Newspaper Page Text
The Ceredo Advance.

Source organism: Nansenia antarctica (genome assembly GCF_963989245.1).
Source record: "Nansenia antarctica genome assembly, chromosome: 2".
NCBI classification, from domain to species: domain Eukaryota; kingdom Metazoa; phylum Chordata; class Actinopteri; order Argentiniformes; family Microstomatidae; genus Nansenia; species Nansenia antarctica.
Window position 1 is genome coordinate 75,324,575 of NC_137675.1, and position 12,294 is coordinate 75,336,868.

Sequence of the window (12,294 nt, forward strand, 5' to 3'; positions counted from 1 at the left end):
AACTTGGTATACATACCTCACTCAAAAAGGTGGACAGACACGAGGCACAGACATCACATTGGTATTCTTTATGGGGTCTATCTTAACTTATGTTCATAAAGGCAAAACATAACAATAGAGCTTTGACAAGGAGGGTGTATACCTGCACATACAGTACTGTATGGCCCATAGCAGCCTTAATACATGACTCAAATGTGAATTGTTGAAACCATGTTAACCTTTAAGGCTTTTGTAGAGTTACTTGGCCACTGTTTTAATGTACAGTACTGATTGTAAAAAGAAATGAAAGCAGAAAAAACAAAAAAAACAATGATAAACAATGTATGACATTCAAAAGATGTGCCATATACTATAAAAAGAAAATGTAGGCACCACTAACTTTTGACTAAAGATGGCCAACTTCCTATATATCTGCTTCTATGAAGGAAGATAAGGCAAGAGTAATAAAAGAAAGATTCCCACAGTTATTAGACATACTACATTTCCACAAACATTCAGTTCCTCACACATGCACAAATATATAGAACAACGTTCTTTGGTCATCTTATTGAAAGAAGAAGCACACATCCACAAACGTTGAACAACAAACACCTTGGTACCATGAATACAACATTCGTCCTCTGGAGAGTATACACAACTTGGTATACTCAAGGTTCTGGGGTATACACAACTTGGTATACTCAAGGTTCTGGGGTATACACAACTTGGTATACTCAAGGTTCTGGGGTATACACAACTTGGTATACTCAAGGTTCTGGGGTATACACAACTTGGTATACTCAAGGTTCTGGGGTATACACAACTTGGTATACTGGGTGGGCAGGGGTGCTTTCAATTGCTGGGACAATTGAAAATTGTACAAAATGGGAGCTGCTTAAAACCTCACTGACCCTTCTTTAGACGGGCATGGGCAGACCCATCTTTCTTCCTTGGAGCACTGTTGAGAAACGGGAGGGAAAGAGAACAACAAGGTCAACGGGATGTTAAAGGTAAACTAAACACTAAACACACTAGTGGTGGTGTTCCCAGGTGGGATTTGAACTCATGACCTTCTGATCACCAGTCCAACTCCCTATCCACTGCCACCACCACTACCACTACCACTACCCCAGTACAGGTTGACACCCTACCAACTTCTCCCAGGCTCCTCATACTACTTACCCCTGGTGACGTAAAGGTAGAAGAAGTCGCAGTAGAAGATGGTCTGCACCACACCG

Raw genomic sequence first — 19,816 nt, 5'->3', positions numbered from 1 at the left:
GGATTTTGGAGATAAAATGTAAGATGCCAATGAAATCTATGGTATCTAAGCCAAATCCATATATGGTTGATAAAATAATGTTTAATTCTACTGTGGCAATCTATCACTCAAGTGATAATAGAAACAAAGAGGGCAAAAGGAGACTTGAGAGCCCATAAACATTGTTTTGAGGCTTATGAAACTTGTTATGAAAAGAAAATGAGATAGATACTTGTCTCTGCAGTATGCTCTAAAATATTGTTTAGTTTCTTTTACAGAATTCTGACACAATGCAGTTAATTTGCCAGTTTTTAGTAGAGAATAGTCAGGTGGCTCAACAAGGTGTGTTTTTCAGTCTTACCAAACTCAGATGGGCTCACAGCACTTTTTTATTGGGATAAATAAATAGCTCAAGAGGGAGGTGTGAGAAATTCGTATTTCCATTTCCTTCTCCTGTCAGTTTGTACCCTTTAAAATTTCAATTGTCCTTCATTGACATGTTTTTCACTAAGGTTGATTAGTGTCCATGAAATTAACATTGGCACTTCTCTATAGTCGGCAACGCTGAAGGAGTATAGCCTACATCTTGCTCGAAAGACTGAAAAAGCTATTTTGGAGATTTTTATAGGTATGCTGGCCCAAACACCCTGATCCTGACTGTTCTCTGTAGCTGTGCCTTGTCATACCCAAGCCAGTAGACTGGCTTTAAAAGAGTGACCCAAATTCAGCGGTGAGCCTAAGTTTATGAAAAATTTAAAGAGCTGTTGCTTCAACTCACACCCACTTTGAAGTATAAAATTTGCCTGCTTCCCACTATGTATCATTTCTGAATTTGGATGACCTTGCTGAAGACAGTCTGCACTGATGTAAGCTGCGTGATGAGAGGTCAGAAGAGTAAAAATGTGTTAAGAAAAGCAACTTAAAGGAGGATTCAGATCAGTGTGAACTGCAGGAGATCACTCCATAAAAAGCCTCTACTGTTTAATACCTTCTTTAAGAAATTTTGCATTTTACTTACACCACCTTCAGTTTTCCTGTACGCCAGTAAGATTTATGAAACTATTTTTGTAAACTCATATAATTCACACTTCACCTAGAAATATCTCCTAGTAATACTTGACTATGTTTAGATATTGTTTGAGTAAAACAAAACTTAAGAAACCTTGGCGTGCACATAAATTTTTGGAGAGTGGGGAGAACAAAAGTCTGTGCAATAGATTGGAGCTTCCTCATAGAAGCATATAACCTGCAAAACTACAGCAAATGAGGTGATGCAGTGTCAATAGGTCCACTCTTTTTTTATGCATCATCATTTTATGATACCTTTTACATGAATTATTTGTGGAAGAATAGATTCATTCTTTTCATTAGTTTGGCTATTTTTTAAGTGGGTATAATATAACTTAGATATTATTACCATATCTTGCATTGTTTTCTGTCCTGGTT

T. T. McDOUGAL. Publisher. CEREDO. : WEST VIRGINIA. CURRENT TOPICS. Grain crop of Panada northwest in placed at 100,000.000 bushels. E\cry week $li0,000 worth of United States typewriters go to England. 1 he demand for electrical ventila tors in India is ahead of the supply. The crack scholars of Harvard ’01 were Freund, Hauer and Petersen two Germans and a Swede. 1 he inhabitants of tin- Province ol Ontario writ** more letters than those of all the rest of Canada. The number of Protestant Chris tians in Ceylon lias increased in fif teen years from 440,7-'ll to 7>5,611. Japan lias two imperial universities —one at Toyo, the other at Kioto. 1 lie latter is only three years old. William Dorsey Jelks, the new gov ernor of Alabama, is a lawyer by pro fession and has mude a fortune by his practice. It is claimed that Joseph (iaspard Chaussgras de Dery, a French enpi lieer, made 4he first maps of Detroit in 1740 and 1754. Mosquitoes sometimes live GO days in captivity. Nobody has been able to find out how loop* they live when they are not in captivity. Match making, once the most peril ous of handicrafts, has become per fectly safe through the discovery of Itmorphous phosphorus. A curious criminal law exists in Greece. A man who is there sentenced to death awaits two years before the execution of the sentence. Greater New York, although over 1,500,000 less in population than Great er London, covers an area of 509 square miles, a world's record. \n elprtrical generating plant al most ns large as the Great Niagara 1 alls plant will soon be in operation at the Kalis of Glomen, Norway. There are at least three varieties of dogs that never bark—the Austra lian dog. the Egyptian shepherd dog und the “lion-headed dog” of Thibet. Some of the more expert railroad men in the country believe that the limit of sustained speed with the ex isting style of locomotives has been reached. Kred ( . Easton, son of the late J. C. Easton, a retired millionaire, will Ij’ive $100,000 toward the erection of a new 1’resbyteriun college in Crosse, Wis. Last month, on the news of our corn crop troubles, England Imported from producing countries 4“ per cent more of that cereal than in the same month of 1900. . The umbrella has taken a firm hold upon the native of India, or, at any rate, upon the Bengali. No less than 3.000,000 umbrellas are imported into the country every year. Mont Blanc has for tin* first time seen a fully equipped company of sol diers on its summit. Alpine Chasseurs made the ascent and the usual salute was fired at Shamonix. One (if the most brilliant entertain ments ever seen in Constantinople was 1hat recently given bv Mr. Irishman, the American minister, in honor of his (laughter's birthday. In her sham maneuvers the English navy has lost two destroyers and oth er vessels have been crippled. One may imagine wh it would happen to the English navy in real war. Ih** jarrow wood, which grows in Australia, is almost the only kind known to the lumbermen which ef fectively resist the depredations of in. sects. Not an insert will touch it. Helen Gladstone, daughter of the great liberal, has become warden of the Woman's University Settlement in Southwark, London, and will soon lca\e Cambridge to live in that dreary slum. Naval Cadet Herman Smith Turner, of Maryland, recently appointed, ha* been admitted into the naval acad emy at Ann.ipoli*;, despite th«* fact that, while over six feet tall, he weighs but ninety-five pounds. I he ( nnaduin government is in tail ing the Marconi wireless telegraphic system in the Gulf of St. Lawrence, and the steamer Tyrian has been de spatched to establish the first sta tion a*. West Point. Anticosti. >"Tr,r of ♦n«* stories told concerning 1lif sudden fortunes aerjuird down in the new oil fields of Texas make Jike tales of old California and the new gold digging* in the Klondike tar".#- nad we.-.! in the comparison. Wdiiatu C. Whitney will not allow his gnat ;:irl in the Xdirondaclrs to if t he ordinary way. lnsteao he e »: trees of over ten incii **' i:i 'linen, -, r. leaving the «ma!ler ones •„ grow, and thus always |,a- a handsome forest. ( areful observation* have becui made in ord* r to find out which col or?, for lit iform* present t|»e West mark-* for the enemy's shot. and it has »>een found that the most fatal erdor is red. rifle gr,, ,, coming next, brown third, while Austrian bluish, grey is the least fatal. Of the 2.080.000.000 bushels of Jar. ley produced by the civilized cotin. tries of the world llnssia produces hv far the largesr amount. Next in or der comes Austria, which is followed by Germany, the J'mted States. Kn gland and Spain. The statistic of the strikes in 1 ranee for .fupe hate jtjsf been pub* lished. In nil the month gave Irfrth to forty-seven, while the total for the first six months of the year was :;0fl The some period In 1000 yielded 475, which shows an agreeable falling oil fn the discontent of the vy*rki„R classes. IIE ENTERS A DENTAL. Sermon Regarding the Diminishing of Sunday Audiences. Or. Tnlmniif rrr«rnl» Sonar Ilnrd Fiifin Shomlng That Cbarrh At* tendance In Anirrlcn In .Not In Uecndriivr, [Copyright, 1901, by Louis KlopsCTi, N. Y.J Most encouraging to ull < hristian workers i>, this discourse of lJr. Tai inage while denying the accuracy of statistics which represent Sunday au Jieuces us diminishing. Text, lie brews 10:25, “Not forsaking the as sembling of ourselves together.” Startling statements have been made in many of the pulpits and in some of he religious newspapers. It is heard jver and over again that church at tendance in America is in decadence. 1 Jcny the statements by presenting loine hard faets. No one will dispute the fact that there are more churches n America than ever before, out* de nomination averaging two new churches every day of the year. The law of demand and supply is us inex orable in the kingdom of God as it is n the world. More churches supplied argues more church privileges demand ed. More banks, more bankers; more factories, more manufacturers; more ships, more importers; more churches, more attendants. In all our cities within a few years .'hurches have been built large enough to swallow up two or three of the old time churches. I cannot understand with what kind of arithmetic and slate pencil a man calculates w hen he comes to the conclusion that church attend ance in America is in decadence. Take the aggregate of the number of people who enter the house of God now and compare it with the aggregate of the people who entered the house of God 25 years ago, and the present attend »nee is four. to one. The facts are most exhilarating instead of being de pressing. That man who presents the opposite statistics must have been most unfortunate in his church ac quaintance. i ou are noi to argue adversely he ■*ause here and there a church is de pleted. Churches have their day. Sometimes merchandise will entirely occupy a neighborhood and crowd out the churches and families ordinarily attendant upon them. Sometimes a church perishes through internecine strife. Put there are no facts to over throw the statement that I have made n regard to the increasing attendance upon the house of God. Now, I am ready to admit, as every intelligent man will admit, that there are thurches which have been depleted, *nd it is high time that a sermon be Treached fur the benefit of young men who are just entering the Gospel min «try and for the warning of prosper tus churches as to what are the causes >f decline in any case. If merchandise crowd out a church, that cannot l»c helped, but under all other circum stances decadence in church attend ance is the fault either of the church or of the pastor. Churches are often cleared of their audiences by the attempt to transplant •he modes of the past into the pres ent. The modes and methods of £0 years ago are nn more appropriate for o-dav than the modes and methods of to-day will lie appropriate for .".o years hence. I)r. Kirk. Dr. MeElroy, Dr, Ma son. Dr. I)c Witt, Dr. Vermilyea and hundreds of other men just as good is they were never lacked audiences, because they were abreast of the time n wh.eh they lived. People will not be interested in what we sav unless we understand the spirit of the day in which we live. All the woe-begonish statistics nre given by those who are trying in our time to work with the worn-out. machinery of the past times. Such men might just as well throw the furnaces out of our church basements and substitute the foot stoves which our grandmothers used to carry with them to meeting, and thr< w out our organs and our cornets and take the ild-fa^hioned tuning fork, striking it on the knee and then lifting it to the »ar to catch the pitch of the h.vrnn, and might as well throw out our mod ern platforms and modern pulpits and substitute the wineglass pulpit, up which the minister used to climb t ft the dir/.v height of Mont Plane solitaries* and then go in out of sicht and shut the door after him. When you can get the great m.i<*es of the people to fake passage from Albany to PufTnlo in stntfe coach or canal boat in prefer ence to the lightning « xpre«* train wh'ch fb.es it in four hour*, then you can get the great rna««*e. ,,f the j’.eo pie to go to a church half » century be hind the time. The trouble begins away back n the rheological • 'vninarie-. It is a shame that larger pros ion |« r,uf made f..r mini'ter* of religion, for the *-iek and the aped and the infirm who have worn themselves out in the service of God. We have navi] .asylum* and soldiers* asylum* for men who fought <»n land and *ea for our country when these men have become aged or crippled. and it i* a shame that larger provision is not made for the good soldier* of .levus Christ who hate worn them*rlvp* out In battling for the Lord Mm „f provision in that respect m ike a tend ency to turn our theological seminaries info hospital for *»e-k and aped and infirm ministers. When a man begins to go t! »wn. they give him the title of I>. I>. by way of resuscitation. If that fail-, then the tendency is to elect him to a profcssorsh p in some fhelogical seminary. There are grand exceptions to the rule, but it is aften the ease that the professorate is a theological sem inary i« occupied by some minister of the Gospel who, not being able to preach, is set io teach others how Up preach. In more cases than one the poorest speaker in the faculty is the professor of elocution. We want m-ore wide-awake, more) able-bodied, sole minded men, more enthusiastic men in our theological seminaries and in the professorate* men like Addison Alex ander, who could during the week teach young men the theory of preach ing and then on Sunday go into the pul pit and with the thunder and light ning of Christian eloquence show them how. What would you thiuk of a fac ulty of unsuccessful merchants to train young merchants or a faculty of unsuccessful lawyers to train young lawyers? It is often the case that theological seminaries cut a man and clip him and square him and mold him *nd bore him and twist him until all the individual is gone out of him and he is only a poor copy of a man who was elected to n professorate because he could not preach. We want less dead wood in the theological cpnjj. nar.es and more flaming evangels. At a meeting of tin* general assem bly of the Presbyterian church of the I nited States a clergyman accus tomed on th* Sabbath to preach to an audience of 200 or 200 people, in an audience room that could hold 1,500, was appointed to preach a sermon on how to reach the masses. I am told the incongruity was too much for the risibilities of many of the clergy in the audience. Now, a young man coming out rrotn such bedwarfing in fluences, how can he enter into the wants and the woes and the sympa thies of the people who want on the Lord's day a practical Gospel that will help them all the week and help them forever? Young ministers are told they must preach Christ and Him crucified. Yes, but not as an abstraction. Many a minister has preached Christ and Him crucified in such a way that he preached an audience of 500 down to 200, and from 200 to 100, and from 100 to 50, and from f.0 to 20, and on down until there was little left save the sexton, who was paid to stay until the service was over and lock up. There is a grea- deal of cant about Christ and Him crucified. It is not < nrist and Him crucified na an ab straetion, but as ag Omnipotent sym pathy applied to all the wants and woes of our immortal nature—a ( hrist who will help 11s in every do mestic, social, financial, political, na tional struggle—a (’hrist for the par lor, a ('hrist for the nursery, a Christ for the kitchen, a Christ for the barn, a ( hrist for the Street, a Christ for the store, a Christ for the banking house, a ('hrist for the factory, a Christ for the congressional assem bly, a ('hrist. for the courtroom, a Christ for every trial and every emer gency and ever perturbation. It is often the ense that the dif ficulty begins clear back in the home circle with misapprehension as to which child ought, to be consecrated : to the ministry. John is a keen, bright 1 boy. He is good at a bargain. When | be trades at school, he always gets the best of it. Make him a merchant. He will soon gather n fortune and go right up to take his place among the commercial princes. George has great cerebral development. Chrono logically. language is large. Make him a lawyer. He will argue his way to the front, and he will take his place among the Mansfields and the Storys. Henry has a large girth at the chest and is military in his step and hearing. Send him to West, Point. We shall see him yet a brigadier gen eral. William is fond of sketching ships, and he knows ns milch about a vessel ns an old sailor. Make him a shipbuilder. The vessel that he builds will successfully wrestle with the Carihoean whirlwind. Aleck is not very well. He has never had very good digestion. Since that last ma larial attack his spleen is enlarged, lie has a morbid way of looking at things. He will sit for hours look ing at one figure in the carpet. His manners are so mild, so soft, so gen tle, so affectionate, so Heavenly, and he cries easily. Make him a minister. Now, my friends, that is a great mis take. If you want to consecrate one of your sons to the Gospel ministry, take the one widest awake, the brawniest, the most brilliant, the most irresistible, the most potent. A tremendous vork owns before a pro fession whose one object is to lift the nations toward God and prepare ( them for Heaven. Ah. my friends, churches will he largely at feruled just in proportion i as we ministers can meet their wants, meet their sufferings, meet their bereavements and meet their sympathies. If there he n church with small help, small audience, medi mn neip. medium audience; large help, large audience. If there l»e a family in n city and three depots of bread ami one depot has 100 loaves and another 500 loaves and auuther depot 10.000 loaves, the depot that has 100 loaves will have applicant*, tnc depot that has 500 loaves will have far more applicants, the depot that has 10,000 ioaves will have throngs, throngs, throngs. Oh, my brethren in the Christian ministry, we urn t somehow get our shoulders under the burden of the people on the Lord's day and give them a good stout lift, and we can do | if. VVc have it all our own wav. It a great pity if with the floor clear ; and no interruption, we cannot dur ing the course of an hour get our j hymn or our prayer or our sermon under such momentum we can. by the help of find, lift the peeplc, body. | mind and soul, clear out of their sins, temptations and troubles We must make our ehurehes mag nets to draw the people thereunto, so that n man will feel uneasy if he doe* not go to church, saying: "I wish I had gone this morning I wonder if I can't dress yet and get, there in time ft, is 1! o'clock; now they are singing It is half past 11; now they are preaching. I wonder when the folks will he home to tell us what was said, what has been going on.” When the impression is confirmed that our ehurehes. by architecture, by music, by sociability and by utriuoii, shall be made the most sMraetlf) place o.n earth, then we will want twice as many churches a» we have now, twice as large, and then they will not half accommodate the people. I say to the young men who are en tering the ministry, we must put on more force, more energy and into our religious services more vivacity if we want the people to come. You look into a church court of any denomi nation of Christians. First you will find the men of large common sense land earnest look. The education of I their tninds, the piety of their 1 hearts, the holiness of their lives, qualify them for their work. Then ■ you will find in every church court of every denomination a group of men who utterly amaze you with the fact that such semi-imbecility can get any pulpits to preach in! Those arc the men who give forlorn sta i tisfics about church decadence. Frogs j never croak in running water; al 1 ways in stagnant. Hut 1 say to all Christian workers, to all Sunday school teachers, to all evangelists, to all ministers of the Gospel, if we want our Sunday schools and our prayer meetings and our churches to gather the pimple we must fresh en up. Why should we go away to cot an illustration of the vicarious suffering of Jesus ( hoist when at Hloomfield, N. J., two little children were walk ing on the rail track and a train was coming; but. they were on a bridge of trestlework. nnd the little girl took her brother and let him down through the trestlework as gently as she could toward the water, very carefully and lovingly ami cautious ly* so that he might not be hurt in the fall and might be picked up by those who were standing near bv; while doing that the train struck her, nnd hardly enough of her body was left to gather into a funeral casket .* What wns that? Vicnrious suffering. Like Christ. Hang for oth Woe for others. Suffering for others. Death for others. What is the use of our going away off to find nn illustration in past ages when in Michigan a mail carrier on horse back, riding on, pursued by those flames which had swept over a hun dred miles, saw an old man by the roadside, dismounted, helped the old man on the horse, saying: “Now, whip up and get away?” The old man got away, but the mail carrier perished. Just like Christ dismount inp from the glories of Heaven to Pl*t- us on the way of deliverance, then falling back in the flames of sacrifice for others. Pang for others. Woe for others. Death for others. Vicarious suffering. What is the use of our going away off in ancient his tory to find an illustration of the fact that it is dangerous to defy (Jod when in the Adirondacks 1 saw a flash of lightning and bolt so vivid I said: “That struck something very near'.’ ’ A few hours afterward we found that two farmers that Monday morning had been seated under a tree, the one boasting how that the day before—on the Lord’s day—he had got his hay in and so cheated the Lord out of that part of the time anyhow, and both of them laughing over the achievement by which they had wronged the Lord of His holy day. when the lightning struck one dead instantly, and the other had been two weeks in bed when we left the Adirondacks and has become nn invalid. I suppose, for life. He did not make as much out of the Lord as he thought he <1 id. Was it any less an illustration for my soul because j * met ♦bp clergyman on his way home from the funeral, and he told me of the facts and said the body of the man who had been destroyed was black with the electricity? O Christian workers, we have got to freshen tip. What is the use of our going back in the Christian clas sics to find an illustration of the vic torious Christian deathbed when my personal friend, Alfred Cookman, a few years ago went away in as im perial grandeur as did Kdward Pay son? Is it any less an illustration to me and to you because I met him « few weeks before in front of Trinity church, Broadway, ami I said: “Cookman, you look as if you were working too hard?" Where in all 'the classics is there such a story as I that of Cookman when, in his last moment, he cried: "1 am sweeping through the gates washed in the blood of the Lamb?” Oh. fellow Christ in n worker*, w hu t i® the use of our being stale and obsolete and ancient when all around us are thc'C evidences of (lod's grace, (rod’* deliverance, find's mercy and find’s wisdom? We have gnt to freshen up in our sermons, freshen up in our songs, freshen up in our /cal, f re Mini Up in our consecration, and if wc dr# it. my brethren and sisters, we will no I more have to com* people to come to church than if you throw corn on the ground yon have to coax piircnns to come and rat it. no mure than you would have to coax a fired horn local oats you throw in hi* manger. Yes, we must freshen up in our Sunday schools and in our prayer meetings and iri our pulpits. I? is high time that the church of flod stopped writ ing apologies for * he church, l/ct tlie men who are on th* outside, who despise religion, write the apologies If any people do not want the church, they need not have if. It is a free country. If any man doe* not want the Oos|h>I, he need not have it. It is a free country Hut you go out. O people <>l (jod, and give the (ios pel to the millions of America who do want it! It i* high time to atop skir mishing and tiring on a genet .it engage ment. I want to Jive to sec the Ar mageddon. all the armies of Heaven and hell in battle array, for I know offr conqueror on the white horse will gajB the day. I,el tfie church of (Jod he de voted to nothing else, but go tight or to this conquest. G. A. R. ENCAMPMENT. tVuuirn's Relief Corps and the Na tional Mexican War Veterans llelU Sessions. Cleveland, O.. Sept. 11.—The naval veterans took first place in the festiv ities attendant upon the Orand Army of the ltepublic encampment Tuesday. The 87th anniversary of Oliver Hazard Perry’s historic triumph on Lake Lrie was fittingly celebruted in a grand parade of naval veterans niul u naval display upon the lake. At Central armory Tuesday night th** Union ex-Prisoners of War held their 29th annual reunion. The ar mory auditorium was packed to the doors. At a naval dog-watch in Gray’s armory the principal speaker of The night was (apt. Richmond 1*. Hob son, of Merrimac fame. Uapt. Hob son was enthnusiastically received by the large audience. President McKinley's old regini**nt, llie 23d Oiiio, in which he enlisted as a private in Company G. in 1801, and which had for its commander Col. Liitherford lb Hayes, another president, held its annual reunion Tuesday at the Chamber of Commerce auditorium. Over 300 men attended, which made the largest gathering of the regiment in ten years. Cleveland, O., Sept. 12.—The sur viving veterans of the greatest war in all thi; annals of history, the Grand Army of the ltepublic, have again responded to the bugle call and Wednesday fell into line as they were wont to do in the dark days of the civil war. It is estimated that nearly half a million people were spectators of *he magnificent pageant. The column was over eight miles in length, and was splendidly handled, the column moving steadily and with scarcely a halt or break until the entire line had passed the reviewing stand. Cleveland, O., Sept. 13.—The first day of the national convention of the Grand Army of the ltepublic was taken up with the reading of the re ports by the commander-in-chief, adjutant general, chaplain and the various commit ices. Commander-in-Chief Rassieur, in a spirited address, severely arraigned Pension Governor Evans upon his ad Juinisfrntica of the affairs ot the pension bureau. His complaint em braced alleged unfairness and de tdiction of duty in office. Senator Haw'ey announced liis intention of lighting any attack made upon Com missioner Evans. He expressed ihe fullest confidence in the commissioner to rectify any existing evils in time and counseled moderation in the case. The Woman’s Relief corps, auxil iary to the Grand Army, held the first session of their annual con vention rhursday. The address of the national president and the adop tion r*f the reports of other national officers and of the various committees consumed the first day’s session. The National Mexican War Veter ans’ association, at its session Thurs day, received telegrams from Mrs. .1 offer son Davis. Mrs. U. S. Grant, Adm. Dewey and others. Cleveland, O., Sept. 14.—The con vention of the 35th annual encamp ment of the Grand Army came to a close amid the silence and gloom of impending death. News of the grave condition of the president cast a shadow over the pro ceedings and it was consequently de cided to proceed with the election of officers and to refer all other iin jiortant business of the session tc the incoming council of adminstru tion. Gen. Daniel E. Sickles, of New v ork, withdrew his name as a can didate for commander-in-chief before the nominations were made. Comrade Ayers, of Delaware, moved ihe nomination of Gen. TUos. .1 Stewart, of Pennsylvania, Gen. Gobiti seconding. Gov \ an Sant, of Minnesota, placed Judge Ell Torrance in nomination The Torrance vote st-ood 470 to Stew nrtvs 230, when Gen. Wagner moved tli.it the vote be made unanimous in favor of Torrance. The motion wag carried. Other officers elected were: Senior Vice Commander—John Me I lroy. Washington, I). C. •tumor \ ice Commander—Jnmei O'Donnell, Illinois. Surgeon General- Nr. W. R. Thrall Cincinna tj. (JiapInin-in-Ghicf Rev L.VM.Hoyle, Peimsv Ivnnia. The ladies of the Grand Army of the Republic elected the following of ficers; President—Mrs. Emma Wall, Low re nee. Kan. Senior Vice-President Eli/a Wag gonrier, San Franciseo. Junior Vice-President Jennie liar tie!I, K« ntucky. Treasurer— Annie Miehener, Ger liu.ntovvn, I’a. ( hr.plain • Lnvinin Rrninnrd, New York. Council of \dministration- Rach ael Doran. Pittsburg, Pa.; Nfarv T Hagen, Chicago.; Olive Allison, Rich mond, hid. T rrmmnry niKrmmt, Washington, Sept. 13.—Thursday*; statement of thr* treasury balances in the general fund exclusively of the $l'o,ooo,ono gold reserve in the (litis, ion of redemption shows: Available eash balance, $183,214,859. Gold, $11$,. 911,134. I,ratr« the f-lmchn »»«e. New York. Sept. 13. Intimate friends of Mr. Edward Hell, senioi member of the banking and broker age house of Hell <& ( 0„ learned Thursday Hint he had sold his seut BIG RAILROAD IMPROVEMENT, A unique excursion was recently arranged by the l nion Pacific Railroad company. About sixty newspaper men. repre-enting tne leading journals of the country, were invited to take a trip on the Wyoming di vision. “The Overland Route,” for the pur Poae of viewing the stupendous engine* i mg achievements recently made on that line. The tram was made up of two private cars, three Pullman palace sleej#ers. a dining Car, drawn by one ot the new compound en gines. with an observation car—constructed on the same plan as a trolley car—ahead of the engine. One hundred and fifty eight and four tenths miles of new track laid, reducing the mileage between Omaha and Ogden by 30.47 nines, and reducing gradients which varied from 45.4 to 97.68 feet to the mile to a maxi mum of 13.3 feet, and curves from 6 to 4 de grees, while a great deal of bad curvat ure has been eliminated entirely. A mountain rt moved and lost into a chasm; huge holes bored hundreds of feet through solid granite, an underground river encountered and overcome; an army of men. with all sorts of mechanical aids, engaged I1! work for nearly a year; the great l nion Pacific track between Omaha and Ogden made shorter, heavy grades elimi nated, and the business of the great Over land route flowing through a new channel, without the slightest interruption. Millions of money have been -pent to re duce the grades and shorten the distance. This reduction is the result of straighten ing unnecessary curves, and the con-truc tion of several cutoffs between Huford and Bear river, Utah. The curvature saved is about one-half, t.ie grading about the same, while the angles ar«* reduced nearly two-thirds. The su periority of these changes is apparent to the practical railroad engineer. It is also ap parent to the operating department in trie reduction in operating expenses, and to the traveler in the increased speed the trains can make. I he new line run* due west from Buford, avoiding the high hills and eighty-foot grade from Cheyenne, and piercing through out* and the big tunnel, crosses the Blaek Hills at a grade of less than one-half (43.3 feet) over mountain altitudes. . from a constructive standpoint the lina is remarkable for the amount of material required in the construction of immense embankments and the building of large tunnels through solid rock. The construc tion of the new line between Buford and Laramie alone has involved the excavation of 500,000 cubic yards of material, one-third of which (exclusive of the tunnel excava tion) has been solid rock, of something over 160,000 cubic yards per mile. Too much credit for this work cannot be fiven to Horace G. Burt, president cf the nion Pacific railroad, and his assistants. The excursion was replete with mnnv in teresting incidents, and the splendid 'hos pitality of the Union Pacific officials was a revelation. The newspaper men evinced their appreciation in many ways, particu larly in a resolution of thanks to the Union Pacific officials. General Passenger Agent Lomax, and Messrs. Dariow. Park and Griffin. Dealing In I'tlnrri. “I hope, said the young man who was spending a few days at the -eashore, “that our engagement will not prove to be a mere summer subterfuge.” "I hope your hope comes out.” rejoined the fair maid at his side, “but one can ruver tell what effect frost will have on such things.”—Chicago Daily News. The Literary Malden. 'Tou must have discerned my love,” sighed Harold Spooneigh to Beatrice Ritcra, “tor my face is as an open rage to you.” .“Hun,” sweetly replied the fair young girl, “as far as 1 am concerned, your face is a rejected manuscript.” — Baltimore American. < urelcMM Jolts. “I brought this milk back.” said the an gry patron to the milk dealer. "It’s thice fourths water.” “John,” said the milkman sternly, to his son, who was standing near, “did you give the cows a drink before you milked ’em this morning?”—Ohio State Journal. 'Widening tlie Itreueh. I wish you and May would become friends again. said the would-be peace* n.aker;, "Well.” said Fay. ' if she’ll makeup I will. ‘ I told her you had said that, and •lie said: The idea! It’s easy for her l never saw her when she vvasn’t made up. —Detroit Free Press. To Prevent Diphtheria Use Hoxsie’s Croup Cure. No nausea. 50cts. Ifappy is the man who can’t borrow trouble.—Chicago Daily News. PUTNAM FADELESS DYES are the brightest, iastest and easiest to use. A gay deceiver is never gay long.--Atchi son (ilobe. SHOES 9 f VJSSL CHIOJI M A UK. - E or More Than a smarter 0f a Cent ury The reputation of W. L. Douglas $3.00 and 43.50 shoes for style, comfort and wear haa excelled all other mukes sold at these prices. This excellent reputation baa been won by merit alone. W- L. Douglaa ahoea have to give better satisfaction than other $3.00 and $3.50 shoes because hi* reputation for the best *3.00 and $3.60 shoes must be maintained. The standard has always been placed so high that the wearer receives more value for his money Mi the W. L. Douglaa $3.00 and $3.50 ■hoes than he can get elsewhere. W.L. Douglas sells more $3 .OO and $3.50 i shoes than any other two manufacturers. W. L. Douglas $4.00 Gilt Ldge Line cannot be equalled at any price. |U,v .. vM .■JVL Oouglmm $3.00 and 93.50 mhomm arm mada of I ho mama hlmh Oradn loaf harm ummd In $0 and $0 **• iumf mm pood. Bold by t he best shoe dealers everywhere. Inalsf upon having XV. I.. Dougina rtioee W’ltli name un<l price stamped on bottom. How to Order by Melt.— If W. I. OooclS* t sola in your town, 'end order rttre't to anywhere on receipt of price and oU. additional for i-«rrlafr«, My inatorn department will maltr rotia pair that win equal an.i ftia tom made Mines. in atyle. fit and wear, lake menaur'ir ■ • •» of foot a« ahown on mod*I Mato Style desired . lire and w idth ostial It worn; plain or toe; heary, med un or lld.t sole*. A Ct fita'anteedL 1 ry k I’M. »»ai— boa. W. L. 1»owglaa. Ilratkiea, Haag, J